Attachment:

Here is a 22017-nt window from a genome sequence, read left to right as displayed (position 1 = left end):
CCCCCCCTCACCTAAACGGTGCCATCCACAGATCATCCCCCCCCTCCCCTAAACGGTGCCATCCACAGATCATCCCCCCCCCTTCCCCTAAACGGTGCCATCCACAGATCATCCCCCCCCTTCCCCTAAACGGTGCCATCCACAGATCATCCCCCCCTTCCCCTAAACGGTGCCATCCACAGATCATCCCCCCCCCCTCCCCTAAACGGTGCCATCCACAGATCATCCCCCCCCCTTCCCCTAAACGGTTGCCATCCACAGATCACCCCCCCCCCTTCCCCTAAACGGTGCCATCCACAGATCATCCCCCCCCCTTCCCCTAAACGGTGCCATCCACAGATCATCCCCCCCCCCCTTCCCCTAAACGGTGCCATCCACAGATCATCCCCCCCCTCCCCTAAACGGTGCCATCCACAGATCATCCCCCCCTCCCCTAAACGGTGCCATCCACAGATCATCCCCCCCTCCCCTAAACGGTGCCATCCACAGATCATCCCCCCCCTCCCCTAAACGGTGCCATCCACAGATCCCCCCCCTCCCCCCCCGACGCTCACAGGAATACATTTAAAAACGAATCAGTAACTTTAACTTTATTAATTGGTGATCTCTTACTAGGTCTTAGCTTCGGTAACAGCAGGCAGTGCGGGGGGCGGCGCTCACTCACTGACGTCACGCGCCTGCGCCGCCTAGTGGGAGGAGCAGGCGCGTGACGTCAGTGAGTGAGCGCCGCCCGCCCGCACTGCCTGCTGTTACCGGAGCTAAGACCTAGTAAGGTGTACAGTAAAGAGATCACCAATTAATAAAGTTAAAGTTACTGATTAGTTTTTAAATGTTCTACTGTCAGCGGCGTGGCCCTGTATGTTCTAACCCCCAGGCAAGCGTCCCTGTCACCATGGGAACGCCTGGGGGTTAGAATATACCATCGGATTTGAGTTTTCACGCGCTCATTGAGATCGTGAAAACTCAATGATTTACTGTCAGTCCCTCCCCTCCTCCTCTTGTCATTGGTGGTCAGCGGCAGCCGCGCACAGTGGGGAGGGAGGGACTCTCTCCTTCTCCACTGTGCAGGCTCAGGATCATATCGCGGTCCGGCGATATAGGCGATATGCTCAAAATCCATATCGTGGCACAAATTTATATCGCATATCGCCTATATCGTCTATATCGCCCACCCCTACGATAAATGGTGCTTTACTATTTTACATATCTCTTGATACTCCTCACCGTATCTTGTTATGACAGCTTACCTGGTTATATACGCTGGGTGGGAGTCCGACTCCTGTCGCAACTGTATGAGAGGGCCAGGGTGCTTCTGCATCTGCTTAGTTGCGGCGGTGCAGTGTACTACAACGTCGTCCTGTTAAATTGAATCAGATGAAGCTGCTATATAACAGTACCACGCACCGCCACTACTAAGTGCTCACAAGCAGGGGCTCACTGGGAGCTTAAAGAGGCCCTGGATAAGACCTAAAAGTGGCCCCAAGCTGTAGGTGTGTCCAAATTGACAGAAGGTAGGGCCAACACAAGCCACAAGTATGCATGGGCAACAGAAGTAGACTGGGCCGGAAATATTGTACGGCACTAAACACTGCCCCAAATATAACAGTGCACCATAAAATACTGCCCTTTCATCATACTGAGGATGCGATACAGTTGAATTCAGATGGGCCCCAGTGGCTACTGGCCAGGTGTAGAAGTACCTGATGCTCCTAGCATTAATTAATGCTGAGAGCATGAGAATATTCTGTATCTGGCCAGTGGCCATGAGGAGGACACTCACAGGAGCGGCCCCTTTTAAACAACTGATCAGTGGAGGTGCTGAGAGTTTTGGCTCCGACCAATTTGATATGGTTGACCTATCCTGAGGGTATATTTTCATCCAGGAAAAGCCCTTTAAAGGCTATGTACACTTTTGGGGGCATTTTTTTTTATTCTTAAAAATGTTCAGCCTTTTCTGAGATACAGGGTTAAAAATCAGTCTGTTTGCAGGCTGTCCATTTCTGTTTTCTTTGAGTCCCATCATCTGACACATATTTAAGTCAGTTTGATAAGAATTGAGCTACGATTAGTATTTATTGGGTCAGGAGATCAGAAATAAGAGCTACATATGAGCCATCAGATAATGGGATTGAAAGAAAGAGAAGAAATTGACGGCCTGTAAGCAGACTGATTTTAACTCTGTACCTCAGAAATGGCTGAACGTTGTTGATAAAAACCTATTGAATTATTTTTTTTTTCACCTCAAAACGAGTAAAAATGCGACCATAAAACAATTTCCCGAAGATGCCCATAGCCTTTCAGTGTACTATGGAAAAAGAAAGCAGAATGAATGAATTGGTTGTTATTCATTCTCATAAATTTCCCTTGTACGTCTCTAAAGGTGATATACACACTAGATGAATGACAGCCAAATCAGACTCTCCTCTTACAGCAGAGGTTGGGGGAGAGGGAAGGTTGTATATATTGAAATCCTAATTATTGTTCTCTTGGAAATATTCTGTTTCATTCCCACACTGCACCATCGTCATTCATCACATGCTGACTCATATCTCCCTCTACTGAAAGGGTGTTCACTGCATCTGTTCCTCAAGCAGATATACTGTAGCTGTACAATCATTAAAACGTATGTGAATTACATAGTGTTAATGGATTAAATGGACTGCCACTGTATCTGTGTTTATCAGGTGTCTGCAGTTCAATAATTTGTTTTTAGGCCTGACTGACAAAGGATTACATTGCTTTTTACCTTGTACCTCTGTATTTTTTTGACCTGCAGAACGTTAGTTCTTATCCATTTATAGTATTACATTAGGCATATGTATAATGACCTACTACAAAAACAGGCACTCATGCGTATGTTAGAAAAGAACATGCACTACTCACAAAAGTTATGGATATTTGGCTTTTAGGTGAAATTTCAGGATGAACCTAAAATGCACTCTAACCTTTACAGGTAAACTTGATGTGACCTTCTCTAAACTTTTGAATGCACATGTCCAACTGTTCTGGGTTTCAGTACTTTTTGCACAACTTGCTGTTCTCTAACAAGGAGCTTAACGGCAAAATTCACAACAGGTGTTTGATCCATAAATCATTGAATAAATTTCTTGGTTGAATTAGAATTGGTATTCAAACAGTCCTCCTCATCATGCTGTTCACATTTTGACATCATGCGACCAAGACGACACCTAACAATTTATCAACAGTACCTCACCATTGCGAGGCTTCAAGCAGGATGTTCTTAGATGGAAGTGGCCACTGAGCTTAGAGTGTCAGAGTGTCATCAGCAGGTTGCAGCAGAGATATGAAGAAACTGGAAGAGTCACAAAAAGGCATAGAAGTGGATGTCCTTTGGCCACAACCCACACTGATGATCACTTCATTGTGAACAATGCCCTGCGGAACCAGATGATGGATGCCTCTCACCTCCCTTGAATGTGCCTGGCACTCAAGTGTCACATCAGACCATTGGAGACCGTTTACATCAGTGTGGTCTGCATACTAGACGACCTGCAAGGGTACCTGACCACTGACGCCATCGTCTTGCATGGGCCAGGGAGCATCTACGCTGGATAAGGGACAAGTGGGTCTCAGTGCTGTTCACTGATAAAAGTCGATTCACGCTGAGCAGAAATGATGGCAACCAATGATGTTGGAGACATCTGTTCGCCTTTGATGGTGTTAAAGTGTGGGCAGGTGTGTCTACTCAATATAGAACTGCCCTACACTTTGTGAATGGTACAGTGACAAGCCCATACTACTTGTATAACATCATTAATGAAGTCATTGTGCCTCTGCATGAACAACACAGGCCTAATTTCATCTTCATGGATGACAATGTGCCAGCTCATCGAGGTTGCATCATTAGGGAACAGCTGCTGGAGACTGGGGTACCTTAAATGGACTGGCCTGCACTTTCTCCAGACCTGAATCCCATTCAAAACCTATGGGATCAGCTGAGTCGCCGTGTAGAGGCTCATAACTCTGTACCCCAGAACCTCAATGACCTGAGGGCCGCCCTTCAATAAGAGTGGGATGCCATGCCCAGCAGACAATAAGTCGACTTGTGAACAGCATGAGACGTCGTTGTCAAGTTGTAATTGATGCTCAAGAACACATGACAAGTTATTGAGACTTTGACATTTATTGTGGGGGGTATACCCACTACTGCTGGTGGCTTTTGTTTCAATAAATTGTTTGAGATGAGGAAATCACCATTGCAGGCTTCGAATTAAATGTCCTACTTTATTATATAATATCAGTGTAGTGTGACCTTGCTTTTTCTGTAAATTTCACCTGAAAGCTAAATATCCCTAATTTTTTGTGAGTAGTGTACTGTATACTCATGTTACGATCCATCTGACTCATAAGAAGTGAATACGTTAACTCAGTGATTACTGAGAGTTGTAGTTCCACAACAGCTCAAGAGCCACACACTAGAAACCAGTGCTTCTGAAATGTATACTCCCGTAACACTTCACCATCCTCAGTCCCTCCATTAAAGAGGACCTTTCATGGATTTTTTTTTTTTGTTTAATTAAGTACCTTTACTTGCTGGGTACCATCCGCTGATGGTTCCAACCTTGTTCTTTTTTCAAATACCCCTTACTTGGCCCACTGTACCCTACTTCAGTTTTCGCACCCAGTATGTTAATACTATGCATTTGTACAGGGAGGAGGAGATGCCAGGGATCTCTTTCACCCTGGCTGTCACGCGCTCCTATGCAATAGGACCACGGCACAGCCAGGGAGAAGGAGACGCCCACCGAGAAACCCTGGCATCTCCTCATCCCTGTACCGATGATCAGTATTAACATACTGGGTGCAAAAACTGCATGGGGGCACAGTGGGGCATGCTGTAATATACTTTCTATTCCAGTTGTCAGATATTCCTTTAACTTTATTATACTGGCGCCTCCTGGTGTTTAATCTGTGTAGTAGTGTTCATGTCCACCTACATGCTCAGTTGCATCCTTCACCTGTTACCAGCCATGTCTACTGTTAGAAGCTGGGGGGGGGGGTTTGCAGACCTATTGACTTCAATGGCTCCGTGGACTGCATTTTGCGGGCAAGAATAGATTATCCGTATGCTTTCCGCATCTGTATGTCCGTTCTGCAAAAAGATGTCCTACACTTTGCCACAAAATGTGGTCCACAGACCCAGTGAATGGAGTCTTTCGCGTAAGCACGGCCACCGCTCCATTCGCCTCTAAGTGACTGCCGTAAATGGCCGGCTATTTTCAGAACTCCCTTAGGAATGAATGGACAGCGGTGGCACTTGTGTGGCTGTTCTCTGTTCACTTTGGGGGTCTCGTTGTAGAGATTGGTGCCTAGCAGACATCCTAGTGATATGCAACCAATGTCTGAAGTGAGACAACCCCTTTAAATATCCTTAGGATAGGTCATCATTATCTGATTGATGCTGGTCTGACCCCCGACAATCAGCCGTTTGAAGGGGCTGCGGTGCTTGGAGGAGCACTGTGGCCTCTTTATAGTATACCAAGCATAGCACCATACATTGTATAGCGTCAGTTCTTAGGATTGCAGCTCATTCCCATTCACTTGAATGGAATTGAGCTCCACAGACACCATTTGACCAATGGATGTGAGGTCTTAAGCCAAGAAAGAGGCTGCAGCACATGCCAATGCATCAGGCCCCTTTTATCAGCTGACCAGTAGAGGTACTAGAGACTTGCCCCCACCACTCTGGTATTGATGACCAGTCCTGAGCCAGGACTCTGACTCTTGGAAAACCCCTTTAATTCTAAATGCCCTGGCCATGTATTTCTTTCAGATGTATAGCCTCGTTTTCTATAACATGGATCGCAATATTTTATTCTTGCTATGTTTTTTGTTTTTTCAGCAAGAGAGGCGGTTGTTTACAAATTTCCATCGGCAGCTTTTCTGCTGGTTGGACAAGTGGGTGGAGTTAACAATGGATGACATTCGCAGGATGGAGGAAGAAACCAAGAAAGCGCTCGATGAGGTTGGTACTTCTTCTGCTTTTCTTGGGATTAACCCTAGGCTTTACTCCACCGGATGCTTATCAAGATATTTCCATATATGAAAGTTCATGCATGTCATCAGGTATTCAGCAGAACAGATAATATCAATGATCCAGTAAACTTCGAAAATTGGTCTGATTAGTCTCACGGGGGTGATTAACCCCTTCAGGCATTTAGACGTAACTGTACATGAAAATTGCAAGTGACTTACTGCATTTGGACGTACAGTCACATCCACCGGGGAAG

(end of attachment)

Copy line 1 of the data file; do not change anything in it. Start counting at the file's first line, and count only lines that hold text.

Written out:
Here is a 22017-nt window from a genome sequence, read left to right as displayed (position 1 = left end):